Univ. of Ill. Press 9780252083006. Foreword by Tony Trischka, paperback, b&w photos, 192 pp., $24.95. (Univ. of Ill. Press, 11030 S. Langley Ave., Chicago, IL 60628,

If you’re reading this in America, you certainly know about the great bluegrass that’s sprouted up around the world, especially in Britain, France, Italy, and Japan. But don’t forget the Czech Republic (part of the former Czechoslovakia). Lee Bidgood chronicles and celebrates these Eastern European sounds in this landmark—and long overdue—history.

The term “notes” in the title is fitting. Bidgood is an associate professor of bluegrass, old-time, and country music in the Department of Appalachian Studies at East Tennessee State University. So, not surprisingly, his book is often a very scholarly study. But it’s enlivened by his personal notes about the musicians and culture that have embraced America’s Southern sounds. Thanks to his first-person experiences playing fiddle and mandolin in Eastern Europe, the book is filled with happy anecdotes, as well as the insights and opinions of Czech players and luthiers.

So, if you find the opening chapter “Place, Meaning, Community and In-Betweenness” to be a bit on the academic side, dive right into the next, the fascinating “Histories and Backgrounds.” The Czech people have a vibrant, centuries-old folk music tradition, but there were also notable historical and cultural influences that created fertile soil for the transplanting of bluegrass and old-time. For example, like many other Europeans, the Czechs were fascinated by books and movies about cowboys; the Old West often merged with the South in the collective imagination. They also had a venerable tradition of “tramping”—hiking in nature, wandering the roads, and camping carefree along the way—that made them receptive to bluegrass and old-time music’s freeborn, life-in-the-country spirit. Indeed, by the early twentieth century, there had grown a special genre of folk music called “trampská písen” or “tramp songs.”

After World War II, American popular music, including country, got a big boost in Eastern Europe when Armed Forces Radio and Voice of America broadcasts were heard behind the Iron Curtain borders of the Soviet Bloc, including Czechoslovakia. The resourcefulness of fans living in then-Communist countries is inspirational; how they purchased smuggled American records, tapes, and music books (notably banjo instruction manuals by Pete Seeger and Earl Scruggs) on the black market, then laboriously copied and circulated these precious resources (even to the point of making primitive copy records using castoff x-ray film sheets as vinyl substitutes). When some fans were discovered by the authorities to be listening to folk or country, they avoided punishment by cleverly pleading that this was music of “the oppressed American working class.”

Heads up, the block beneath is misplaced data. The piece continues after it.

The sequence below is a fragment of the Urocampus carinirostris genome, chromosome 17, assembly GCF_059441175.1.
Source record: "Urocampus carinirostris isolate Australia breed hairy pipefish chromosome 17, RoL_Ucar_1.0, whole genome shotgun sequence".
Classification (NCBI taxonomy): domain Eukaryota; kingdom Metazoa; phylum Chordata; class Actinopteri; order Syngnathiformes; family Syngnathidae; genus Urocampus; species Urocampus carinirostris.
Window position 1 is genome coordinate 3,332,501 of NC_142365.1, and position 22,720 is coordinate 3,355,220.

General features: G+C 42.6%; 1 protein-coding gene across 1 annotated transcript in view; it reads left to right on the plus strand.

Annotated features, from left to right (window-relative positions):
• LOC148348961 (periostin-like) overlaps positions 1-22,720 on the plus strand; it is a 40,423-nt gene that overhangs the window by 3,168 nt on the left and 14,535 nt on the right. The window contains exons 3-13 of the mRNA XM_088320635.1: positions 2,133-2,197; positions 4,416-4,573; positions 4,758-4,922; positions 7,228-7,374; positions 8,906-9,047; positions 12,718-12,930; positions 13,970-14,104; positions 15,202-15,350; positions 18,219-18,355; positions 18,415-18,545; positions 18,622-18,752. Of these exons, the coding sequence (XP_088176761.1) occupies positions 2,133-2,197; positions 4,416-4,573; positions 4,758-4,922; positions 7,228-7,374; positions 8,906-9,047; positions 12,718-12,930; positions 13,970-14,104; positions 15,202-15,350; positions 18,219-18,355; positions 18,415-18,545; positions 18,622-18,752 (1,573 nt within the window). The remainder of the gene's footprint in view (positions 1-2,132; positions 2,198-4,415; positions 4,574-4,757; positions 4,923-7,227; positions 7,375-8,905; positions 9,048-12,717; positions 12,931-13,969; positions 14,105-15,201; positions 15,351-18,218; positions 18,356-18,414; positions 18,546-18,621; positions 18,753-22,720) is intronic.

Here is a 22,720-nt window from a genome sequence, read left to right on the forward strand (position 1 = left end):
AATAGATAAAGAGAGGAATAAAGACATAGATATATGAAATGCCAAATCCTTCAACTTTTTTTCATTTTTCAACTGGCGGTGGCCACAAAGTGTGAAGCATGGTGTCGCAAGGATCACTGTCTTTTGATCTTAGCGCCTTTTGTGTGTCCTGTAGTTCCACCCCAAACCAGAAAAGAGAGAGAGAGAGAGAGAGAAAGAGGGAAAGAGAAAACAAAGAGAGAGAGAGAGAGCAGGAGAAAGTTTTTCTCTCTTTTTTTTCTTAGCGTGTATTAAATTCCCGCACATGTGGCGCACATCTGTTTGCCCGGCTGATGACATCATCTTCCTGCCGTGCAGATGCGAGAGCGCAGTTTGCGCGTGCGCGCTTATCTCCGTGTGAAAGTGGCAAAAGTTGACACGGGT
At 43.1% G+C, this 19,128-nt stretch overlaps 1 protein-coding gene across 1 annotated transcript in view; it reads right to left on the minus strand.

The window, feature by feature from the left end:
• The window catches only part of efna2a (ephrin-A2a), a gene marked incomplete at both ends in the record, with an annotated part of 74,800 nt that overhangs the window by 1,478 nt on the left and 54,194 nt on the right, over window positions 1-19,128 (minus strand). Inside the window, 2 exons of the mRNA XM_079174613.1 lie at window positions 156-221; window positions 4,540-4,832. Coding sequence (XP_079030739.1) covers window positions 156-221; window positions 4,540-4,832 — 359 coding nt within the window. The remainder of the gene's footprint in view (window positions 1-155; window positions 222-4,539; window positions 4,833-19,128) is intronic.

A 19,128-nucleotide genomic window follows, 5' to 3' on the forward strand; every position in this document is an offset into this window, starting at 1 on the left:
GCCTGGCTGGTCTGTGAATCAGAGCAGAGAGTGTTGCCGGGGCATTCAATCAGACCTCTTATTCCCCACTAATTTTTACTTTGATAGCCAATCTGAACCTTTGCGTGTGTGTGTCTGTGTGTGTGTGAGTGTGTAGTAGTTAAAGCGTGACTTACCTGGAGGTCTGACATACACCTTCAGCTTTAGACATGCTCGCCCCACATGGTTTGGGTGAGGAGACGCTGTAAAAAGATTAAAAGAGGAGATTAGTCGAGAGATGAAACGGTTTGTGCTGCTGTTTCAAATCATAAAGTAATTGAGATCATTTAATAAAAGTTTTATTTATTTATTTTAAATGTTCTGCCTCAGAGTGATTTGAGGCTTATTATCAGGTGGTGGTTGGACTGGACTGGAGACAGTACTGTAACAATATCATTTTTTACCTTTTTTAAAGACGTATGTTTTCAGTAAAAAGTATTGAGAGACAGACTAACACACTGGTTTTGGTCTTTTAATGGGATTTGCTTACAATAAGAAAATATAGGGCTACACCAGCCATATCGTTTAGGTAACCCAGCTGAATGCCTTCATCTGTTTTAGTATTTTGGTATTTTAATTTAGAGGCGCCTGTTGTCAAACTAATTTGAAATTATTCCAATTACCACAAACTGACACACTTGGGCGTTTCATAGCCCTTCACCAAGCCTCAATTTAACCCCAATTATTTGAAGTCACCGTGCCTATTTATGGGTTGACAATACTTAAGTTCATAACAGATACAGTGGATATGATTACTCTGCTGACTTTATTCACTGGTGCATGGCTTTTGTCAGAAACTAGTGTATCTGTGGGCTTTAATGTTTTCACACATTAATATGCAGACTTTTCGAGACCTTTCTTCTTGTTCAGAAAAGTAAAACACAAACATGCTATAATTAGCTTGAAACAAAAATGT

American musicians eventually visited Czechoslovakia as part of cultural exchanges. Their shows were heavily attended and landmark events, notably Pete Seeger’s 1964 concert in the capital city of Prague and mid-1980s tours by Tony Trischka & Skyline. American bluegrass and old-time fully blossomed after 1989 as the Communism system finally ended. Since then, bands such as Druhá Tráva have found success and even name recognition in the West.

Trischka, who has returned often to the Czech Republic where he’s a banjo superstar, was the perfect choice to write the book’s engaging forward. He shares his moving personal experiences with local musicians and fans and states convincingly, “Of the many countries that have caught the bluegrass bug…the Czech immersion in bluegrass has had the deepest roots and has been the longest lasting.”

Lee Bidgood frequently inserts himself in the book’s narrative, but very successfully and without the usual look-at-me pitfalls of this approach. In the chapter “Making Bluegrass,” he does an outstanding job of segueing from his experiences into chronicling a multitude of leading musicians and luthiers—their stories and outlooks. The tales of how many came to the music in the first place will be familiar to anyone, from Yankees to Japanese, who’s undergone the trial-and-error, labor-of-love process of learning far from the source. Bidgood’s concluding lists of recommended recordings, films, and videos—plus his cited book and article sources—are definitely worth browsing.

Also, let’s never forget that bluegrass and acoustic music in general owe a huge debt to the Czechoslovakian world. It was three brothers—John, Emil, and Rudy Dopyera—who, in the 1920s, perfected the resonator guitar. In selecting a name for their instrument manufacturing company, they made a marvelous play on “Dopyera Brothers” plus a word that means “good” in both the Czech and Slovak languages—Dobro.RDS

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